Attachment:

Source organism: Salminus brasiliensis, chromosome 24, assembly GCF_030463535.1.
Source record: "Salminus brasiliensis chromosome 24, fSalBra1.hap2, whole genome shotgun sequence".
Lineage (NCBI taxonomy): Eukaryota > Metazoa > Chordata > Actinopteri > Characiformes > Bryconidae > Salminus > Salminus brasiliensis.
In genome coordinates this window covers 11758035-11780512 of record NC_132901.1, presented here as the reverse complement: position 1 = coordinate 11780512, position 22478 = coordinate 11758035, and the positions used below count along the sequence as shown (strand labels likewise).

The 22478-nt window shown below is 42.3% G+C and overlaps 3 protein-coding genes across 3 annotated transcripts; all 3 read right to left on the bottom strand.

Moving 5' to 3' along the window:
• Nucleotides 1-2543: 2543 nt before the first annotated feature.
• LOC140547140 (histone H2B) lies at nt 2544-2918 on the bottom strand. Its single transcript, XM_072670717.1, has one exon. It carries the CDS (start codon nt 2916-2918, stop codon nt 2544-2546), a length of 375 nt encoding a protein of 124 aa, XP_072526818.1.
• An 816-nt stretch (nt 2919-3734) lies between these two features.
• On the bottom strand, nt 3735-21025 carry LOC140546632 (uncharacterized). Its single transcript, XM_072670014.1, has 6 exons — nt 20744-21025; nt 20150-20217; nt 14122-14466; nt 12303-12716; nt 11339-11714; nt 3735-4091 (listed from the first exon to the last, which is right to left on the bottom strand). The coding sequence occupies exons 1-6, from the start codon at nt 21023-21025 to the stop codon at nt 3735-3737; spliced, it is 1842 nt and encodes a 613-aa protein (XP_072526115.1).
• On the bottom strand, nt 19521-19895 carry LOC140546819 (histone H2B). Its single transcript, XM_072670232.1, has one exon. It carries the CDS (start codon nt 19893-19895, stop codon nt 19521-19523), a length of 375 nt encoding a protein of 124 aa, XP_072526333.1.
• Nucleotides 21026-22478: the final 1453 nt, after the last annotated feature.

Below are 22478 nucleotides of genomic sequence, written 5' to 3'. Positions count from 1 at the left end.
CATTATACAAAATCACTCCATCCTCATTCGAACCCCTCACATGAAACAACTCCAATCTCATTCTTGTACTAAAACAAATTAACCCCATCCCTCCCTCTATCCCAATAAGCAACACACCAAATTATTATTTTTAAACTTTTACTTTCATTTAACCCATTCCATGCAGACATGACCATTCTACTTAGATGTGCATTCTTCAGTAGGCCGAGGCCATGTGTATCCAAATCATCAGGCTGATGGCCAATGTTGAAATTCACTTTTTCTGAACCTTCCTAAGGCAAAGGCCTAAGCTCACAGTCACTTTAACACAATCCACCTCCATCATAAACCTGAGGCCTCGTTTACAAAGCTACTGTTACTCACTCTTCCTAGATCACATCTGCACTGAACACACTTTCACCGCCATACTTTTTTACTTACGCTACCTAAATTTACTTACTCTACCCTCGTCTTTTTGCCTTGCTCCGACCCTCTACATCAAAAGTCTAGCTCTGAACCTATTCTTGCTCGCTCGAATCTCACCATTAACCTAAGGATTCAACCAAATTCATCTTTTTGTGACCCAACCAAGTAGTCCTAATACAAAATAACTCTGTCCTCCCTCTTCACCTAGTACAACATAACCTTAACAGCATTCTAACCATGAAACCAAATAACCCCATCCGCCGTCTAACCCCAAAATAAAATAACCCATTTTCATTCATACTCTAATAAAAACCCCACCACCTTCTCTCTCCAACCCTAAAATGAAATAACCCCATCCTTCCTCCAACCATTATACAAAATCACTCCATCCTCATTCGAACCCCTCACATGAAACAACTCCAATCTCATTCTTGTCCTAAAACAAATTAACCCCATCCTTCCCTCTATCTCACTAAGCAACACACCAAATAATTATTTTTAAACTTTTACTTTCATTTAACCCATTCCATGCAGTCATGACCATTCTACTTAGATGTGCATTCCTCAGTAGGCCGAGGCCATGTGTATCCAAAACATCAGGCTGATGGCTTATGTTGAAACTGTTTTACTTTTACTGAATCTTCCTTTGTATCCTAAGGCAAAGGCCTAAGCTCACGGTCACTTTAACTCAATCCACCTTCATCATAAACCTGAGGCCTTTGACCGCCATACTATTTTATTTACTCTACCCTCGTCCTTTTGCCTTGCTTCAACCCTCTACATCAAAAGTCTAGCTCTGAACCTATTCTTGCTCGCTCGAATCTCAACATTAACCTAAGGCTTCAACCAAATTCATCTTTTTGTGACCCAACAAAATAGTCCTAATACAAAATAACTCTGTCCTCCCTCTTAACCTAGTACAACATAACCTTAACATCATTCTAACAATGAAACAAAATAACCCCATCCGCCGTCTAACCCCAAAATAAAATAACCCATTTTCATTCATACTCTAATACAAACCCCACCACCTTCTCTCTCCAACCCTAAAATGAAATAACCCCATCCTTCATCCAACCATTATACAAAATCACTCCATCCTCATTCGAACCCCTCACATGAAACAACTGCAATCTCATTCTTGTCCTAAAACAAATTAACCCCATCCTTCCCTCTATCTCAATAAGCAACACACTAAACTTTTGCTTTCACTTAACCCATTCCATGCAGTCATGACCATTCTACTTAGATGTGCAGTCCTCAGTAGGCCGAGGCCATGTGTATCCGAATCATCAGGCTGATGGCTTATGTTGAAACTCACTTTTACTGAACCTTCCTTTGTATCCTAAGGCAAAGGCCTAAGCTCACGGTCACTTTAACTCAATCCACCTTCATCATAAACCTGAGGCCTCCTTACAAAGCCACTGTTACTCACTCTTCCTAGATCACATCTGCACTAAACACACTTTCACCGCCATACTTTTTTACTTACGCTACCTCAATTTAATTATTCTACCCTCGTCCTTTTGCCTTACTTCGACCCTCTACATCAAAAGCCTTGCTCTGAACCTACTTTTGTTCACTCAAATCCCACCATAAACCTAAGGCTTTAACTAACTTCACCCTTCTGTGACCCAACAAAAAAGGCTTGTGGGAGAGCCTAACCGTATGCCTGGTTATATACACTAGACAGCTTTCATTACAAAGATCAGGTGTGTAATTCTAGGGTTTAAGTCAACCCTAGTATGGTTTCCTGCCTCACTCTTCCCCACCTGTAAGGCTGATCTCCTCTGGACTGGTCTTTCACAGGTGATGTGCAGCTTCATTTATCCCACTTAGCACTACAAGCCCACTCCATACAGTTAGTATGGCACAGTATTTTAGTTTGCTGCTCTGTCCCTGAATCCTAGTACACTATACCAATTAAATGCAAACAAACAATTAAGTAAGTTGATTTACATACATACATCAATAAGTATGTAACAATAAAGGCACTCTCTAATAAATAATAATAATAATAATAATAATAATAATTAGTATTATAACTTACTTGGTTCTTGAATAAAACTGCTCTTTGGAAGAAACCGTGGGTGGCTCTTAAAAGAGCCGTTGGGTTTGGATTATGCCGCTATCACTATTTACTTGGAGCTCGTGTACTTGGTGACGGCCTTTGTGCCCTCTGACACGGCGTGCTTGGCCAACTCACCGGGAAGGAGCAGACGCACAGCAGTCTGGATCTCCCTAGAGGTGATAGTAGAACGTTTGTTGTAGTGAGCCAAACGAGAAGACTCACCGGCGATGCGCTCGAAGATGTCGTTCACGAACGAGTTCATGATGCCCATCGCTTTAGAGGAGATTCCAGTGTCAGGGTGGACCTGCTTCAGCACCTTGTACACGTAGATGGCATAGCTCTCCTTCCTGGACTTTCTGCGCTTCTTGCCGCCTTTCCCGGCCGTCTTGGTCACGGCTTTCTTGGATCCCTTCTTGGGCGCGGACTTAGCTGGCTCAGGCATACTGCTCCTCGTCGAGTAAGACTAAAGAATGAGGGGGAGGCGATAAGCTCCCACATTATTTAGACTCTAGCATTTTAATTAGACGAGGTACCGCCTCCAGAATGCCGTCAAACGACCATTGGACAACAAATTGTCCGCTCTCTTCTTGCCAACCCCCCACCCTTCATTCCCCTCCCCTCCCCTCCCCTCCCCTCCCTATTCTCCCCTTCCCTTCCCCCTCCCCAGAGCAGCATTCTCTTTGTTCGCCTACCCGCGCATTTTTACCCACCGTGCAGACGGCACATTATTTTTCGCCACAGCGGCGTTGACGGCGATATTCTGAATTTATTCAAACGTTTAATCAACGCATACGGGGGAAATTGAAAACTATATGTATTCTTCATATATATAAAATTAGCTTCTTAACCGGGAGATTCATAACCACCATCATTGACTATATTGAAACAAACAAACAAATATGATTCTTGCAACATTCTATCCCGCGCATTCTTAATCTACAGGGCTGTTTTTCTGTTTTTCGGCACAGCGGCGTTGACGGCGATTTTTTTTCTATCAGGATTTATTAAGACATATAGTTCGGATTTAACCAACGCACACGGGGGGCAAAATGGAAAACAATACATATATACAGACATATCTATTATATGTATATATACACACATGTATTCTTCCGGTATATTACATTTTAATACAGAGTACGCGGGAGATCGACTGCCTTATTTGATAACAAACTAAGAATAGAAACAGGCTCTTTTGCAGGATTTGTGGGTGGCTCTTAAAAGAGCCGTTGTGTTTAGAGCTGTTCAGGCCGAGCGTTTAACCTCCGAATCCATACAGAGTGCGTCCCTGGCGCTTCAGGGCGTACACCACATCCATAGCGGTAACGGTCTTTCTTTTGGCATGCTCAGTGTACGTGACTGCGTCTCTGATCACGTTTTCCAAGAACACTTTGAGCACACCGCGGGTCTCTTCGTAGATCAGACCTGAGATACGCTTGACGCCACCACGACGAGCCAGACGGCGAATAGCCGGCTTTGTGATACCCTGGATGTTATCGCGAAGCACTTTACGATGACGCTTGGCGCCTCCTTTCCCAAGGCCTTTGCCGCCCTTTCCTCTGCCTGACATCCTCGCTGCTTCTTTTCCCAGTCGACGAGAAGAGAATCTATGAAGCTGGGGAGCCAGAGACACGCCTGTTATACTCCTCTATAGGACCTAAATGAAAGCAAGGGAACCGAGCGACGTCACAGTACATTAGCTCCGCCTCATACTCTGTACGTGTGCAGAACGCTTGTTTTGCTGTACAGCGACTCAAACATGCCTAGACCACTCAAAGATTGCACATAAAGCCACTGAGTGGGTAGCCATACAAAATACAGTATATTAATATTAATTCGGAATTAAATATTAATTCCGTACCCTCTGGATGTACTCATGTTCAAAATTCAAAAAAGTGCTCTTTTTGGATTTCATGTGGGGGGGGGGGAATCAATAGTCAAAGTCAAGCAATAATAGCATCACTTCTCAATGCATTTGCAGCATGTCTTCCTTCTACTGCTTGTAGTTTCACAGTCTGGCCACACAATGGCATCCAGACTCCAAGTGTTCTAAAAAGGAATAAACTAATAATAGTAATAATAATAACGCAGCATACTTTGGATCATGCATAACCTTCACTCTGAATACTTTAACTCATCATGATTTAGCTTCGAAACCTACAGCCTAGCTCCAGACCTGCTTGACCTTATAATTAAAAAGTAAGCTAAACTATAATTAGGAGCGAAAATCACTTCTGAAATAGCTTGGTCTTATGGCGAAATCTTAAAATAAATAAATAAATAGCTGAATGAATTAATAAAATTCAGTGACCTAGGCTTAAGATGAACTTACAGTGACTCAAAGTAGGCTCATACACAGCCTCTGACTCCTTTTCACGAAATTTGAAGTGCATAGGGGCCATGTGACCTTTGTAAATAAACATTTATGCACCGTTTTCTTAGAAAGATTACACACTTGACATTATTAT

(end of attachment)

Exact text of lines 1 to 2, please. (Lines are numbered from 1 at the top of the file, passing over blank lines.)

Source organism: Salminus brasiliensis, chromosome 24, assembly GCF_030463535.1.
Source record: "Salminus brasiliensis chromosome 24, fSalBra1.hap2, whole genome shotgun sequence".